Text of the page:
The dog was born on January 11, 1994. We adopted him in March.
For years and years and years, my mom, my siblings, and I wanted a dog, but my dad kept refusing, purportedly because he was allergic. But then my dad was doing consulting work which kept him out of town a lot. And I left for college. And my sister was volunteering at the humane society.
My parents wouldn't let her keep a kitten that she had fostered. So, one day, she took my mom into the humane society, and showed her this little ten-week-old puppy. Part lab, part beagle, part shepherd, part god-knows-what. My mother walked in and took one look at this mutt and fell in love, even though his ears didn't even match.
So that March, they took him home. He was roughly the size of one of the ceramic tiles in the kitchen, and he cried all the time. My mother thought he needed a fancy name, so he became "Remy Martin."
When he was a puppy, he had boundless energy. He would run so fast on the tile floor that he couldn't slow down in time. To stop, he'd jump in the air, go up over the couch, hit the wall, and turn around to land. He'd hear the birds chirping and kids playing outside, and would take off running again.
Back then, he'd tirelessly chase the old soccer ball that he stole from my sister around the house. He knew the difference between "green toy" and "soccer ball," and if you asked nicely, he'd show you which one is his favorite. He'd carry it everywhere, and cry when he couldn't find it. Eventually, though, like everything else, it had to be replaced.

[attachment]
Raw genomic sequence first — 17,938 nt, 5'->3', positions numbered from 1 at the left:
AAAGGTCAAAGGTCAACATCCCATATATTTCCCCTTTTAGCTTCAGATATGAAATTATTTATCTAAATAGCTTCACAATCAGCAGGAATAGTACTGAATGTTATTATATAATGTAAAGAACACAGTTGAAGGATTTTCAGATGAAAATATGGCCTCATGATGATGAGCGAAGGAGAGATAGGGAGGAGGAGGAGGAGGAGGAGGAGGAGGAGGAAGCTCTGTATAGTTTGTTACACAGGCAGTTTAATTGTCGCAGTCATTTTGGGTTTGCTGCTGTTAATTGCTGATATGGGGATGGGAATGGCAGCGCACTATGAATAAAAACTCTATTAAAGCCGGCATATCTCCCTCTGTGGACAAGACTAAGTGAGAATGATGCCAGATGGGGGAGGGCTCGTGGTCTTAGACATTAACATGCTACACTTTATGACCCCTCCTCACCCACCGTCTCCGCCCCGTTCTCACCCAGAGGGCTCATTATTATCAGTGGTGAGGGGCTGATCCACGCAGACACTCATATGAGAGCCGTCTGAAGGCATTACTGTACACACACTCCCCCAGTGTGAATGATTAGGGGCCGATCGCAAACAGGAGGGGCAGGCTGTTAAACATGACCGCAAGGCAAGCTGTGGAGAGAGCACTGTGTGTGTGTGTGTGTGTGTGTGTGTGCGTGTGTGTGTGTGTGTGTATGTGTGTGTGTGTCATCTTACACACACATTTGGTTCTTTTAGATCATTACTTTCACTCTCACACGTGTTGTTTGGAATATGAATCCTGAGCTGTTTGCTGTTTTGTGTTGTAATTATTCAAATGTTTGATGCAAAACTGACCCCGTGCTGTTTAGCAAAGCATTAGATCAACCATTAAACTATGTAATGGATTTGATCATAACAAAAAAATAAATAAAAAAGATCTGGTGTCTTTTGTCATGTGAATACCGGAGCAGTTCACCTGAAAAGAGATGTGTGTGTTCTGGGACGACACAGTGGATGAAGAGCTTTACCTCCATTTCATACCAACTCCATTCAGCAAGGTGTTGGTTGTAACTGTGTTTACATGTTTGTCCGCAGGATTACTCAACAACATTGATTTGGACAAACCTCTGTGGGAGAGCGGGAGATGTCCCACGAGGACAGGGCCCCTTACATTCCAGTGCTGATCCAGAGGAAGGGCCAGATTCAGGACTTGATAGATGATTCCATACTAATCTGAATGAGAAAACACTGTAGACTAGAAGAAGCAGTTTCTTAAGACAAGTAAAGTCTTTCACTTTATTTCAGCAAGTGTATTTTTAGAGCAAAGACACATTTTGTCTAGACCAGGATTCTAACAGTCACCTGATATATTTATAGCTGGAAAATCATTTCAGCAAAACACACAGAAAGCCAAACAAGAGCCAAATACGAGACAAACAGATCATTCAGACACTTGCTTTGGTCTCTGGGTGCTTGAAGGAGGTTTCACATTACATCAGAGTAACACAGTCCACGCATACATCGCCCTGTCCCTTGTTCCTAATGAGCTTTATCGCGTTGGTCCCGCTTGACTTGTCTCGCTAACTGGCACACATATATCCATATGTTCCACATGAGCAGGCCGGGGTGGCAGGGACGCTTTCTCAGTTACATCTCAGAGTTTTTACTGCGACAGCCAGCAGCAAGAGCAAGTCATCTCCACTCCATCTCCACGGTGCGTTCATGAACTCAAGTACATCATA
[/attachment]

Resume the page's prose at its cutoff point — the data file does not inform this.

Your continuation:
Remy loved almost everyone. But he worshiped my dad. He followed my dad around the house like he was his shadow. When my dad wasn't in the room, and you'd ask "Remy, where's Daddy?" he'd cry. And my dad -- who didn't even want the dog in the first place -- talked to him like he was just another one of the kids. At night he'd bellow, "Whoever wants to go out for a walk needs to go get his leash," and the dog would jump up, wag his tail, and run towards the garage.
My dad saved the best food for the dog. Sometimes, he'd even cook things for him.
Fast forward thirteen years, and Remy somehow became ancient. He'd struggle to find the energy to kick the soccer ball across the room to my father. But, when you asked -- if he heard you -- he'd still tell you that it was his favorite.
He was sick on and off for the last several years. Each time, my mother would be in tears, worrying that it might be the end -- but until today, he came back.
I was just looking through some of the old pictures and videos of him. They don't do him justice. He was the best dog -- the smartest and sweetest dog -- ever.
We'll miss you, Remy.